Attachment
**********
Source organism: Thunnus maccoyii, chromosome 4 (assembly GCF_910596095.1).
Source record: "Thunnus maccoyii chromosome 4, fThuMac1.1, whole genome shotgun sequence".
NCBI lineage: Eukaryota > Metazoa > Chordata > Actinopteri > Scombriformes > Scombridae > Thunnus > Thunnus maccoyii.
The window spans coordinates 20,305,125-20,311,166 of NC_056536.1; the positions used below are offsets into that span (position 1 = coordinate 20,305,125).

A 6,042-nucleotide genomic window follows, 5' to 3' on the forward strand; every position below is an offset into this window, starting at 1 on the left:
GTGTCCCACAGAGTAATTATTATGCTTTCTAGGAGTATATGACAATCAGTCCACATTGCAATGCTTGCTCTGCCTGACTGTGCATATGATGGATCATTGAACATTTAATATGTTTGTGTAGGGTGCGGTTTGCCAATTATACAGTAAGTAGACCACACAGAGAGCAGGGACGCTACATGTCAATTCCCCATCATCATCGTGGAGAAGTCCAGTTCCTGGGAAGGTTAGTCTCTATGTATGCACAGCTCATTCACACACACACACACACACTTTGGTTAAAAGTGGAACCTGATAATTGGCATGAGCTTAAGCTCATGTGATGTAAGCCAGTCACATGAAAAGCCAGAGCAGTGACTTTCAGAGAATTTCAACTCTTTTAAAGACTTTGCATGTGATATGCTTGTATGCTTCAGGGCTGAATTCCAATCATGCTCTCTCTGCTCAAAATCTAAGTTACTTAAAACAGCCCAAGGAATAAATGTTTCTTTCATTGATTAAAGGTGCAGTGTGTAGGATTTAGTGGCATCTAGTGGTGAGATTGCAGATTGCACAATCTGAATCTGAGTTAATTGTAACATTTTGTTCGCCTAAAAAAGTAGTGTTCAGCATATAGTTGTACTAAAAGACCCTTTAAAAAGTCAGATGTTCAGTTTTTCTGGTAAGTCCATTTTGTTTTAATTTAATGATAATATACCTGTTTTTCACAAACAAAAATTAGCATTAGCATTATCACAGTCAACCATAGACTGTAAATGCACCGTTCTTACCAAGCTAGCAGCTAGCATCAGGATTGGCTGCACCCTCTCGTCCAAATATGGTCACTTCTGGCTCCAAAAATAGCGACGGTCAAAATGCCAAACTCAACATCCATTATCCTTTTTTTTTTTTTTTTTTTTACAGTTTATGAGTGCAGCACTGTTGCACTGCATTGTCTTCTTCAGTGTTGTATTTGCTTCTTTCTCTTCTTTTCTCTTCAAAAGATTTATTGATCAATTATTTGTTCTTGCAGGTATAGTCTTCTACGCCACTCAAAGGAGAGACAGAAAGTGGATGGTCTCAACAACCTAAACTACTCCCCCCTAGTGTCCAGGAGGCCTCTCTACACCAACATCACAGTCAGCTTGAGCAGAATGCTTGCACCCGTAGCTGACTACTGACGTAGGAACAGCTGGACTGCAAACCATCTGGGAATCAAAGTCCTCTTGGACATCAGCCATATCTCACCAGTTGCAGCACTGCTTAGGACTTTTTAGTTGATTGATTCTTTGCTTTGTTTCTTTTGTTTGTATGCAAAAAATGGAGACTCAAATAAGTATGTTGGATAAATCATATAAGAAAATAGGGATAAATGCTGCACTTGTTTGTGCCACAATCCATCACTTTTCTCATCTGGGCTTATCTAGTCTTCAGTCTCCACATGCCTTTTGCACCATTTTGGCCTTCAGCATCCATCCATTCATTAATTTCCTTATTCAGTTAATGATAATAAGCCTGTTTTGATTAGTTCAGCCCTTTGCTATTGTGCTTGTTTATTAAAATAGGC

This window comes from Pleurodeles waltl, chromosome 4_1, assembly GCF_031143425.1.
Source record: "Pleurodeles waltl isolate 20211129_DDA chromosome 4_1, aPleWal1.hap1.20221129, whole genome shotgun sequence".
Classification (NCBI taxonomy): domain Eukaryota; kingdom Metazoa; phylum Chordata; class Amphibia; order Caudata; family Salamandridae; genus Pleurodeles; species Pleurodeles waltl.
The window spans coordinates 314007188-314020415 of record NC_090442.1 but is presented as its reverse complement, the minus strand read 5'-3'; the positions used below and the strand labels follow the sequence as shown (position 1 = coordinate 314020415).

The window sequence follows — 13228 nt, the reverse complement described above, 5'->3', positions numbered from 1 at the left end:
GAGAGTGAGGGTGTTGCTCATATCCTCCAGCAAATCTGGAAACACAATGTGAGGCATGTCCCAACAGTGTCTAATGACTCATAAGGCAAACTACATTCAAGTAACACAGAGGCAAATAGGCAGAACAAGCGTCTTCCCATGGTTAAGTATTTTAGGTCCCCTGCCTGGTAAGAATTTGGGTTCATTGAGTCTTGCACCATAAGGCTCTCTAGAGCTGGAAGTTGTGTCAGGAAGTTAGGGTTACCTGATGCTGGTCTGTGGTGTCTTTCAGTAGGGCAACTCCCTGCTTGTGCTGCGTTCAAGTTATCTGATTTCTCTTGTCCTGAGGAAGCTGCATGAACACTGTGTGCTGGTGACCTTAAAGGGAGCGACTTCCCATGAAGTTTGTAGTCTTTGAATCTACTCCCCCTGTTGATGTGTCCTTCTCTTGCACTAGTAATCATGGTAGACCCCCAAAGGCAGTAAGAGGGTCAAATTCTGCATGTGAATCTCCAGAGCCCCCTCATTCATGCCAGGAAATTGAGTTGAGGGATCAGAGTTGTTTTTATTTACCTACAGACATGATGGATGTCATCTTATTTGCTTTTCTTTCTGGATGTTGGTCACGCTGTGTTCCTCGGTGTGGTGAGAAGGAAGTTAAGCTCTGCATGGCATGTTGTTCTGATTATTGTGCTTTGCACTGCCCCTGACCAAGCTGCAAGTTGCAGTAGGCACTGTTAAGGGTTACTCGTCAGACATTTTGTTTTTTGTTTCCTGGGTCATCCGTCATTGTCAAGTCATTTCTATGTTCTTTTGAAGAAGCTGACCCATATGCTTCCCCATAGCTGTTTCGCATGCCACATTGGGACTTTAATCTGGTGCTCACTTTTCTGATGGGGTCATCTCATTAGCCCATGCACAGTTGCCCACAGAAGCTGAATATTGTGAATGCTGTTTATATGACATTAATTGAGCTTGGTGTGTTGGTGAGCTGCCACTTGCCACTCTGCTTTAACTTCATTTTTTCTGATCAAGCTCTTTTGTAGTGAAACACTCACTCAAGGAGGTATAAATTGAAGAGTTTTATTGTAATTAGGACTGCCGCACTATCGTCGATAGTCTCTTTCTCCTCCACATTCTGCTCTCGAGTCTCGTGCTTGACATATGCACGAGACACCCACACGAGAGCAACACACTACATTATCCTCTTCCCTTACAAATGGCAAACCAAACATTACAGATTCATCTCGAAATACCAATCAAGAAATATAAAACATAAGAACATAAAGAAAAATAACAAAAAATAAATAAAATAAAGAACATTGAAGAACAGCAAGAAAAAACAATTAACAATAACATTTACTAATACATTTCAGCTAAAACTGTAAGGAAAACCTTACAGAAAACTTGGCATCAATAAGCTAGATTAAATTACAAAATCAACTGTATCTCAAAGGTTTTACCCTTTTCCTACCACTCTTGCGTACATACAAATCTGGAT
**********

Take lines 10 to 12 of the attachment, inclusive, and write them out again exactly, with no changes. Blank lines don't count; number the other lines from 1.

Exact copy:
The window spans coordinates 314007188-314020415 of record NC_090442.1 but is presented as its reverse complement, the minus strand read 5'-3'; the positions used below and the strand labels follow the sequence as shown (position 1 = coordinate 314020415).

The window sequence follows — 13228 nt, the reverse complement described above, 5'->3', positions numbered from 1 at the left end:
GAGAGTGAGGGTGTTGCTCATATCCTCCAGCAAATCTGGAAACACAATGTGAGGCATGTCCCAACAGTGTCTAATGACTCATAAGGCAAACTACATTCAAGTAACACAGAGGCAAATAGGCAGAACAAGCGTCTTCCCATGGTTAAGTATTTTAGGTCCCCTGCCTGGTAAGAATTTGGGTTCATTGAGTCTTGCACCATAAGGCTCTCTAGAGCTGGAAGTTGTGTCAGGAAGTTAGGGTTACCTGATGCTGGTCTGTGGTGTCTTTCAGTAGGGCAACTCCCTGCTTGTGCTGCGTTCAAGTTATCTGATTTCTCTTGTCCTGAGGAAGCTGCATGAACACTGTGTGCTGGTGACCTTAAAGGGAGCGACTTCCCATGAAGTTTGTAGTCTTTGAATCTACTCCCCCTGTTGATGTGTCCTTCTCTTGCACTAGTAATCATGGTAGACCCCCAAAGGCAGTAAGAGGGTCAAATTCTGCATGTGAATCTCCAGAGCCCCCTCATTCATGCCAGGAAATTGAGTTGAGGGATCAGAGTTGTTTTTATTTACCTACAGACATGATGGATGTCATCTTATTTGCTTTTCTTTCTGGATGTTGGTCACGCTGTGTTCCTCGGTGTGGTGAGAAGGAAGTTAAGCTCTGCATGGCATGTTGTTCTGATTATTGTGCTTTGCACTGCCCCTGACCAAGCTGCAAGTTGCAGTAGGCACTGTTAAGGGTTACTCGTCAGACATTTTGTTTTTTGTTTCCTGGGTCATCCGTCATTGTCAAGTCATTTCTATGTTCTTTTGAAGAAGCTGACCCATATGCTTCCCCATAGCTGTTTCGCATGCCACATTGGGACTTTAATCTGGTGCTCACTTTTCTGATGGGGTCATCTCATTAGCCCATGCACAGTTGCCCACAGAAGCTGAATATTGTGAATGCTGTTTATATGACATTAATTGAGCTTGGTGTGTTGGTGAGCTGCCACTTGCCACTCTGCTTTAACTTCATTTTTTCTGATCAAGCTCTTTTGTAGTGAAACACTCACTCAAGGAGGTATAAATTGAAGAGTTTTATTGTAATTAGGACTGCCGCACTATCGTCGATAGTCTCTTTCTCCTCCACATTCTGCTCTCGAGTCTCGTGCTTGACATATGCACGAGACACCCACACGAGAGCAACACACTACATTATCCTCTTCCCTTACAAATGGCAAACCAAACATTACAGATTCATCTCGAAATACCAATCAAGAAATATAAAACATAAGAACATAAAGAAAAATAACAAAAAATAAATAAAATAAAGAACATTGAAGAACAGCAAGAAAAAACAATTAACAATAACATTTACTAATACATTTCAGCTAAAACTGTAAGGAAAACCTTACAGAAAACTTGGCATCAATAAGCTAGATTAAATTACAAAATCAACTGTATCTCAAAGGTTTTACCCTTTTCCTACCACTCTTGCGTACATACAAATCTGGAT